Gravity won big tonight at the Oscars, as Alfonso Cuarón's space drama took home seven awards including best director — but it was 12 Years a Slave that won the highest honor of the evening. Going into the Oscars, the two films that seemed to be in the strongest position were Gravity and Steve McQueen's drama, with ten and nine nominations each, respectively. But the Matthew McConaughey-starring Dallas Buyers Club was the film that got off to the quickest start, with Jared Leto taking home the statue for best supporting actor while the film also snagged best makeup.

Gravity first made a statement in the technical categories, picking up awards for best visual effects, sound editing, and best sound mixing. The roll continued as Gravity won best cinematography for director of photography Emmanuel Lubezki, and best editing for Alfonso Cuarón and Mark Sanger (Baz Luhrmann's extravagant take on The Great Gatsby won the awards for costume design and production design). Cate Blanchett's performance in Blue Jasmine beat out Sandra Bullock for best actress, however, and Matthew McConaughey then won for best actor in Dallas Buyers Club. While it earned several nominations, the sci-fi love story Her won just a single Oscar: best original screenplay for writer–director Spike Jonze.

'12 Years a Slave' won three awards

Cuarón earned best director for Gravity, a film whose bravura combination of live-action elements and digital wizardry took years to bring to the screen, but when it came time for the biggest award of them all it was Steve McQueen's 12 Years a Slave that came away the winner. Despite its many nominations, the film's only other wins were best supporting actress for Lupita Nyong'o and best adapted screenplay.

Host Ellen DeGeneres struck a tone of snarky fun, poking fun at the nominees but always keeping them in on the joke — in stark contrast to Seth MacFarlane's performance last year, which had more than its fair share of awkward moments. Even some of the show's extended bits, such as when DeGeneres walked through the audience hand-delivering slices of pizza to Harrison Ford and Jennifer Lawrence, were entertaining because the celebrities were all too happy to play along. The one awkward moment came when she stopped to take a selfie of herself during the broadcast, most likely just an opportunity to brandish a Samsung smartphone as part of the company's suffocating sponsorship deal with the Oscars. A follow-up bit played much better with the involvement of a group of nominees, however, and set a new Twitter retweet record in the process.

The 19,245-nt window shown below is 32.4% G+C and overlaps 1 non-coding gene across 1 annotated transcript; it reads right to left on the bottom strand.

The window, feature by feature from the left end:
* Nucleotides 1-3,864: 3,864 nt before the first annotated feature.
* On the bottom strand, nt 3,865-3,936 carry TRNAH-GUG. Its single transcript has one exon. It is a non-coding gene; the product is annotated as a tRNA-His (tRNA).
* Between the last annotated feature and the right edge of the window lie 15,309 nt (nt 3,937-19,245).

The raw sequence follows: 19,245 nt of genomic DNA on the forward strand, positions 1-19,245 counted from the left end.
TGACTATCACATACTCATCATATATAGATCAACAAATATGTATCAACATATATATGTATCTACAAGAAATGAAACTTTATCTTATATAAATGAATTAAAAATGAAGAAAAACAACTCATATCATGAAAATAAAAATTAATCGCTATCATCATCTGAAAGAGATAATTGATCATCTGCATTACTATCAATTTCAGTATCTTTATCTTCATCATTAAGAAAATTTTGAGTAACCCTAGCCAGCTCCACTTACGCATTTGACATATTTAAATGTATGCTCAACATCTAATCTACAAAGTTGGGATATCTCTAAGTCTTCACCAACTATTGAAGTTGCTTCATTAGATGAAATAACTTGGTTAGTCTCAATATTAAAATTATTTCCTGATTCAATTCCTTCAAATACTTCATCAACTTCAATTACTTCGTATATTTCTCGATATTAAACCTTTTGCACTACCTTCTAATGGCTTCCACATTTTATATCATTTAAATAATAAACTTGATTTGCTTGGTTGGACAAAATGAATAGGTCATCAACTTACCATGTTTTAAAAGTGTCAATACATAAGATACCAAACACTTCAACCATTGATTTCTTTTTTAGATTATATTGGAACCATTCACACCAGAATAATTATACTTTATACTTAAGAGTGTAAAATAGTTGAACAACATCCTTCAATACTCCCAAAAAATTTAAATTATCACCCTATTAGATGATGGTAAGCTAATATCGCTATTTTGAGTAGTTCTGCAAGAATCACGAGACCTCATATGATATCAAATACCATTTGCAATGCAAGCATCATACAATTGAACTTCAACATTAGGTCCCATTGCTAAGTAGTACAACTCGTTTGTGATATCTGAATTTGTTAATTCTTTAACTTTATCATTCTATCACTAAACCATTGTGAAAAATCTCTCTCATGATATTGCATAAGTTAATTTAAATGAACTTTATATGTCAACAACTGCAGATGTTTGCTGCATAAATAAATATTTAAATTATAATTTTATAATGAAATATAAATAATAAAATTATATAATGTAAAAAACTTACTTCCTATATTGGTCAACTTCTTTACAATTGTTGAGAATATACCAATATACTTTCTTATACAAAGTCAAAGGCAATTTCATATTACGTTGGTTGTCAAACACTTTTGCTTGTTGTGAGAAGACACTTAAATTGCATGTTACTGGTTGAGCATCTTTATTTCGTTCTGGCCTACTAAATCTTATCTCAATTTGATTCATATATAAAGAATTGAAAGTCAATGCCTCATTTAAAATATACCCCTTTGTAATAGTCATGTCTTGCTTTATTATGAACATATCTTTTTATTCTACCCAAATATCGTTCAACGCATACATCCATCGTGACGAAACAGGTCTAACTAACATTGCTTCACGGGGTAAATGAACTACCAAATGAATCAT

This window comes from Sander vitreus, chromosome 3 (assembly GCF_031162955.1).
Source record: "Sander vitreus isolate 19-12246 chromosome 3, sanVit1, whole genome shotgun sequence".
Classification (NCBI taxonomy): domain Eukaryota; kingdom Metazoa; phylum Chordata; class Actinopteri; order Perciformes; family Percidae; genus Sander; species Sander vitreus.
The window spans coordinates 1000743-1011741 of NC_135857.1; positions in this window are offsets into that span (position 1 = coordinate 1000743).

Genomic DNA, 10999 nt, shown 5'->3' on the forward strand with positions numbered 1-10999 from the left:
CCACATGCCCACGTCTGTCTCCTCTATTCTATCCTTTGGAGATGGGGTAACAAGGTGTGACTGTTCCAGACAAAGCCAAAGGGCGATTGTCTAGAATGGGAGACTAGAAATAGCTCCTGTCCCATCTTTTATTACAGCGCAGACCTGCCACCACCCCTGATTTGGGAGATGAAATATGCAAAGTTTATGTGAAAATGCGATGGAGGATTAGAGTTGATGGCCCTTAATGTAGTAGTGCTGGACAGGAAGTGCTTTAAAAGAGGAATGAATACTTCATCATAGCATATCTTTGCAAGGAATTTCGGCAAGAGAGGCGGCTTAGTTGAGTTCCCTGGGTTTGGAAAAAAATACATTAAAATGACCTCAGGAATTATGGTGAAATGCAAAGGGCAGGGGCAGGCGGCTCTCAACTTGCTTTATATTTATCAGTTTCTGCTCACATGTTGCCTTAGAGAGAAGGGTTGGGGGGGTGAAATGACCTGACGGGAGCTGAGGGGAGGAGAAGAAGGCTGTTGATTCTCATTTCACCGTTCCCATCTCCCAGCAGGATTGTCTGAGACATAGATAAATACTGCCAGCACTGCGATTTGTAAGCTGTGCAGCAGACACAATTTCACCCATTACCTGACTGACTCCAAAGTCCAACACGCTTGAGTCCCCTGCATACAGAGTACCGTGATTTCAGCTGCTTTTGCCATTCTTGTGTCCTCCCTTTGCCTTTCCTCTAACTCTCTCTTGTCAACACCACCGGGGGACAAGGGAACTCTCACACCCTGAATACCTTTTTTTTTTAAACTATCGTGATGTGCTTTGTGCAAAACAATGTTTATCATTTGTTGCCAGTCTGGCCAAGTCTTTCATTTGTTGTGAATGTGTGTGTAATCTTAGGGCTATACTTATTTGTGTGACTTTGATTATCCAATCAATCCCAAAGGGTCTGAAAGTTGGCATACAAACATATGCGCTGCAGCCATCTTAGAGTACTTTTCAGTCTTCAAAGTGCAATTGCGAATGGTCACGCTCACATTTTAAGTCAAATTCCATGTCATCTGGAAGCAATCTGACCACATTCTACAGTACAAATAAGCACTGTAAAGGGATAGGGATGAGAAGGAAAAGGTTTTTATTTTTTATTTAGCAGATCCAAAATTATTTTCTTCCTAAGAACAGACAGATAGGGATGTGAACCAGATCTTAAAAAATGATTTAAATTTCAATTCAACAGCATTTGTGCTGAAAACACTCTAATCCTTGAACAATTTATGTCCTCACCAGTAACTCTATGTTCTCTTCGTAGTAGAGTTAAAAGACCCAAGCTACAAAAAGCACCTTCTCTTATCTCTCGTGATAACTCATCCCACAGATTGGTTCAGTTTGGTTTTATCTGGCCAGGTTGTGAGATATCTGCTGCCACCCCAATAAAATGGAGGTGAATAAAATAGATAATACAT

Netflix ended up taking home an award — though not necessarily the one everybody was expecting. The company had picked up the documentary The Square last year, which looked poised to become its first Oscar win when nominations were announced. It lost to the documentary 20 Feet From Stardom, but Netflix still came out a winner thanks to a last-minute acquisition: The Lady in Number 6: Music Saved My Life, which Netflix bought just last week, won the best short documentary award.

The full list of winners for the 86th Academy Awards are below:

Best Picture
12 Years a Slave

Directing
Gravity, Alfonso Cuarón

Actor in a Leading Role
Matthew McConaughey, Dallas Buyers Club

Actor in a Supporting Role
Jared Leto, Dallas Buyers Club

Actress in a Leading Role
Cate Blanchett, Blue Jasmine

Actress in a Supporting Role
Lupita Nyong'o, 12 Years a Slave

Animated Feature Film
Frozen

Cinematography
Gravity, Emmanuel Lubezki

Costume Design
The Great Gatsby, Catherine Martin

Documentary Feature
20 Feet from Stardom

Documentary Short Subject
The Lady in Number 6: Music Saved My Life

Film Editing
Gravity, Alfonso Cuarón and Mark Sanger

Foreign Language Film
The Great Beauty, Italy

Makeup and Hairstyling
Dallas Buyers Club, Adruitha Lee and Robin Mathews

Music (Original Score)
Gravity, Steven Price

Music (Original Song)
"Let It Go" from Frozen

Production Design
The Great Gatsby, Production Design: Catherine Martin; Set Decoration: Beverley Dunn

Short Film (Animated)
Mr. Hublot

Short Film (Live Action)
Helium

Sound Editing
Gravity, Glenn Freemantle

Sound Mixing
Gravity, Skip Lievsay, Niv Adiri, Christopher Benstead and Chris Munro

Visual Effects
Gravity, Tim Webber, Chris Lawrence, Dave Shirk and Neil Corbould

Writing (Adapted Screenplay)
12 Years a Slave, Screenplay by John Ridley

Writing (Original Screenplay)
Her, Written by Spike Jonze